Tuesday, December 20, 2016

The Halves & The Halve Nots


The “halves” and “halve nots" – didn’t you mean “haves” and “have nots?” No, I meant what I said and here’s why. While it is generally accepted that the amount of shared autosomal DNA roughly halves with each generation, is this conclusive when we are discussing relationships at a variety of levels? In looking at my own family, I wanted to see if there were any discernible patterns in the amount of DNA shared with a relative when compared to two generations of a family, viz. a parent and a child.

METHOD

To do this, I analyzed 630 relationships from my family that included the amount of shared centimorgans of autosomal DNA. This required looking at shared DNA between two parties and the child of one of the parties. Only autosomes were used in the calculations and the X chromosome was ignored. The age span of the participants ranged to nearly 98 years with the oldest participant having been born in 1918, while the youngest was born in 2016. Two of the participants are deceased. There were 20 parent/child pairs:

  • Seven mother/son pairs.
  • Six father/daughter pairs.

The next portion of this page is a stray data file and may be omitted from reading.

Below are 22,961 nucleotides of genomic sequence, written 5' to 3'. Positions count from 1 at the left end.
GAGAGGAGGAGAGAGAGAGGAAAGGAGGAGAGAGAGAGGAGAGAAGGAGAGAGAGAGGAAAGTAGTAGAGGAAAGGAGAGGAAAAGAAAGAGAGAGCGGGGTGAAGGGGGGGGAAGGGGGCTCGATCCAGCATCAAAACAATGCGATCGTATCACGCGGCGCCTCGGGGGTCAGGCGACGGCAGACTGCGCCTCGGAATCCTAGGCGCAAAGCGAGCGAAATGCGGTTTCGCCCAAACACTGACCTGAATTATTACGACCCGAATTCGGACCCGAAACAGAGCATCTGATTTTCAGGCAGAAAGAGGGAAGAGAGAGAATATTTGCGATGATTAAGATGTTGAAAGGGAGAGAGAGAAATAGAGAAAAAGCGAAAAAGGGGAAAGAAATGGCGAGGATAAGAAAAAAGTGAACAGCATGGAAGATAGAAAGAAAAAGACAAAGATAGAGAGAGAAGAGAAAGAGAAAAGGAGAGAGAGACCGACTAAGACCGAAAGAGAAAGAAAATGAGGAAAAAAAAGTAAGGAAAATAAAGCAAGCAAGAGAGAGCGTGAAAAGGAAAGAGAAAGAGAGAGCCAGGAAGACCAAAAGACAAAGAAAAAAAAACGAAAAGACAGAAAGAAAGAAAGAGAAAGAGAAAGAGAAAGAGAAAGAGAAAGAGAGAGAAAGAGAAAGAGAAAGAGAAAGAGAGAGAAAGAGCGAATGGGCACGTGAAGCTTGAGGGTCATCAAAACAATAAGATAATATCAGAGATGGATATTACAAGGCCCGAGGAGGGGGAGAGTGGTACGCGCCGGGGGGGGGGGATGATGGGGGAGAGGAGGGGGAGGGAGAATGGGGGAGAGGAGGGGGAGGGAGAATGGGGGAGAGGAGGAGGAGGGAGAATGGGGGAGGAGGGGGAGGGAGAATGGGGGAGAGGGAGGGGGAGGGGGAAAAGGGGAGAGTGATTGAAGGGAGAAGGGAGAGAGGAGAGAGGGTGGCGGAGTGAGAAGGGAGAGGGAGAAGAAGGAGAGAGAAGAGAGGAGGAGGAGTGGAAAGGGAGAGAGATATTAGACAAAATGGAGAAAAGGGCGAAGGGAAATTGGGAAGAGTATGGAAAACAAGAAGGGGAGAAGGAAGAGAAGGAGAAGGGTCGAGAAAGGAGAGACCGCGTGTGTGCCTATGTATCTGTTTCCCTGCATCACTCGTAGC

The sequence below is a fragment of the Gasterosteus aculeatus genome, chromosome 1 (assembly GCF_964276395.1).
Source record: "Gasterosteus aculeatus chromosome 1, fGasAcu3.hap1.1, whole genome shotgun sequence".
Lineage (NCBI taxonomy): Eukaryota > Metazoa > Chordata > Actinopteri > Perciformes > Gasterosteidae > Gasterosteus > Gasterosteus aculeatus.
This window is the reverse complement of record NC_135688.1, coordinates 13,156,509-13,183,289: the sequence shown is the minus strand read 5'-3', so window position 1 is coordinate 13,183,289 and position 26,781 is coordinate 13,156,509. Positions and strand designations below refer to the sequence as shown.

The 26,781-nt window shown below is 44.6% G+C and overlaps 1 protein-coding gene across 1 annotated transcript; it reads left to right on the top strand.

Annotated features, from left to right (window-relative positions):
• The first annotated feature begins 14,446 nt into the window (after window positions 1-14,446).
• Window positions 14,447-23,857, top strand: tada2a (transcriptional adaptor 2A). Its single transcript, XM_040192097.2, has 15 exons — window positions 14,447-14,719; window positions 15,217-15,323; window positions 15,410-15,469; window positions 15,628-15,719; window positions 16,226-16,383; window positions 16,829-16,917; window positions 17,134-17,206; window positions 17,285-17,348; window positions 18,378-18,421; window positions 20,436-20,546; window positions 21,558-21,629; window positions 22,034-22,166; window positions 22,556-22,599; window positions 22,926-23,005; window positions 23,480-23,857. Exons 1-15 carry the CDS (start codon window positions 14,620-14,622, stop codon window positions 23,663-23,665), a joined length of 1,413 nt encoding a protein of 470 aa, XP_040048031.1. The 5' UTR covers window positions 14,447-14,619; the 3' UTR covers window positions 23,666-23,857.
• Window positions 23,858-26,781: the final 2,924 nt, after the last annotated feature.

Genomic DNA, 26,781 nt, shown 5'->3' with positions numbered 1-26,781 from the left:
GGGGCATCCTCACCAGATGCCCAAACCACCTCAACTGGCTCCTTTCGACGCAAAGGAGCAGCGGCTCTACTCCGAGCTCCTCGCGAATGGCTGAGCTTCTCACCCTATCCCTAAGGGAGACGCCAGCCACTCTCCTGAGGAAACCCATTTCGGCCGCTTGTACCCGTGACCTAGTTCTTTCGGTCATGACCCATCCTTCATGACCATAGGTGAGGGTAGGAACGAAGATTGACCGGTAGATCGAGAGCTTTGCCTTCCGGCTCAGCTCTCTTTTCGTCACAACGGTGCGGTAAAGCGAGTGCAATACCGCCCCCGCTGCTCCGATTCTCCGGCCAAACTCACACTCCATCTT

• Five father/son pairs.
  • Two mother/daughter pairs.

The results were compiled from a variety of relationships that included 33 participants in total. The relationships spanned parent/child to fourth cousins, twice removed. Tests were primarily from 23andMe and FTDNA with one at Ancestry. To be consistent, the data for matching shares in centimorgans were only gathered through GEDMatch.com. In addition, relationships that included fully identical segments were omitted (affecting only 8 full sibling relationships).

Additional relationships (several) where there was no matching DNA to a parent in the study were ignored. A number of relationships found only on 23andMe and Ancestry, although close, were not included, as they did not have GEDMatch accounts.   

All 630 relationships in this analysis were confirmed by other evidence and no speculative connections were included. The relationships were grouped according to degrees of DNA sharing. Not all possible relationships were present and only those in the study are listed below:

  • Degree 1: Parent and Child.